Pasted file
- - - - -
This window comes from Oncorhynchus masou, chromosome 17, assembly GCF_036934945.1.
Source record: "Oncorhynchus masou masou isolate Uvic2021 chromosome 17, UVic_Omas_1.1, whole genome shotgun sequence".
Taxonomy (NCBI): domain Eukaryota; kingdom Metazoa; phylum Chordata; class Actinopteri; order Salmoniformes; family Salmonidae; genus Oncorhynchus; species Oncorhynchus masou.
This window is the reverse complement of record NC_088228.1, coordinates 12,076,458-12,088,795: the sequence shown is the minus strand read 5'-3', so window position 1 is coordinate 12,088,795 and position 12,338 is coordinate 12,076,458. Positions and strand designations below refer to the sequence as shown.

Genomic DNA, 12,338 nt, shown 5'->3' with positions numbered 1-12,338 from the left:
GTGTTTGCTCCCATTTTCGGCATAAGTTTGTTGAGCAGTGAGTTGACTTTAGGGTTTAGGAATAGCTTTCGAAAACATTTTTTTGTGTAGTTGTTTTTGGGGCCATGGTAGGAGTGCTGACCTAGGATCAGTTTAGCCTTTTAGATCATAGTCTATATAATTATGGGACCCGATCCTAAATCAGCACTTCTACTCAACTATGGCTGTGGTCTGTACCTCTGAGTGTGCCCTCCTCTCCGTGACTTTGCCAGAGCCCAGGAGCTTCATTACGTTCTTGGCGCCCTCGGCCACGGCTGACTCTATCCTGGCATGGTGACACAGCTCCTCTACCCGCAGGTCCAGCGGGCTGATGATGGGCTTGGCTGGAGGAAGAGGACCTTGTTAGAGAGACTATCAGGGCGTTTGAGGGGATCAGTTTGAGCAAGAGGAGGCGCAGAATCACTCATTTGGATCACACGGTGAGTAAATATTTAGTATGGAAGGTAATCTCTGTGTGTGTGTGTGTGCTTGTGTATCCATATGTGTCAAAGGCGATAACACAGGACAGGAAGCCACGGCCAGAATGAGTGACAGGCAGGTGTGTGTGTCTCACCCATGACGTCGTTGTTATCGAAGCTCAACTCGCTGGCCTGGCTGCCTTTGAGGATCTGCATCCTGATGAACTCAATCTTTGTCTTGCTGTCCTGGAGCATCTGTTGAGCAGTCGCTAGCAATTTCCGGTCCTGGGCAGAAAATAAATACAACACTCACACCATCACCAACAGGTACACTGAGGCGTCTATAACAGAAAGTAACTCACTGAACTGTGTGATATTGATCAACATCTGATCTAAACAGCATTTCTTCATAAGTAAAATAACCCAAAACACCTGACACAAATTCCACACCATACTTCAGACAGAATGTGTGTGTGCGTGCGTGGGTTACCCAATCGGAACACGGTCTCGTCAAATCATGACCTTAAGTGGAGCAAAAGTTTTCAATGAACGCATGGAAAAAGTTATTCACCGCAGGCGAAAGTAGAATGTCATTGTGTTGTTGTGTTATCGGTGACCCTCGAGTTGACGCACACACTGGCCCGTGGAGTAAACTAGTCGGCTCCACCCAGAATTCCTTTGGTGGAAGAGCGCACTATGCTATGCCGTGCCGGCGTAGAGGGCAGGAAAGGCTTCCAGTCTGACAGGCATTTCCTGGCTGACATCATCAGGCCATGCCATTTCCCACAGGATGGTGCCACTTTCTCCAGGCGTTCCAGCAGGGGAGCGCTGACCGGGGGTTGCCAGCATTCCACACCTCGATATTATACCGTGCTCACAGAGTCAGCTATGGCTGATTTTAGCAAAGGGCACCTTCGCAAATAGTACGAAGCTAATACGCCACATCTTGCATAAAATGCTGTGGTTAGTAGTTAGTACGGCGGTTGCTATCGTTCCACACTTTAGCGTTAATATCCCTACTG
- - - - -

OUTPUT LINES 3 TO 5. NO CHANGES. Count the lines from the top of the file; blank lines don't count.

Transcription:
Taxonomy (NCBI): domain Eukaryota; kingdom Metazoa; phylum Chordata; class Actinopteri; order Salmoniformes; family Salmonidae; genus Oncorhynchus; species Oncorhynchus masou.
This window is the reverse complement of record NC_088228.1, coordinates 12,076,458-12,088,795: the sequence shown is the minus strand read 5'-3', so window position 1 is coordinate 12,088,795 and position 12,338 is coordinate 12,076,458. Positions and strand designations below refer to the sequence as shown.

Genomic DNA, 12,338 nt, shown 5'->3' with positions numbered 1-12,338 from the left: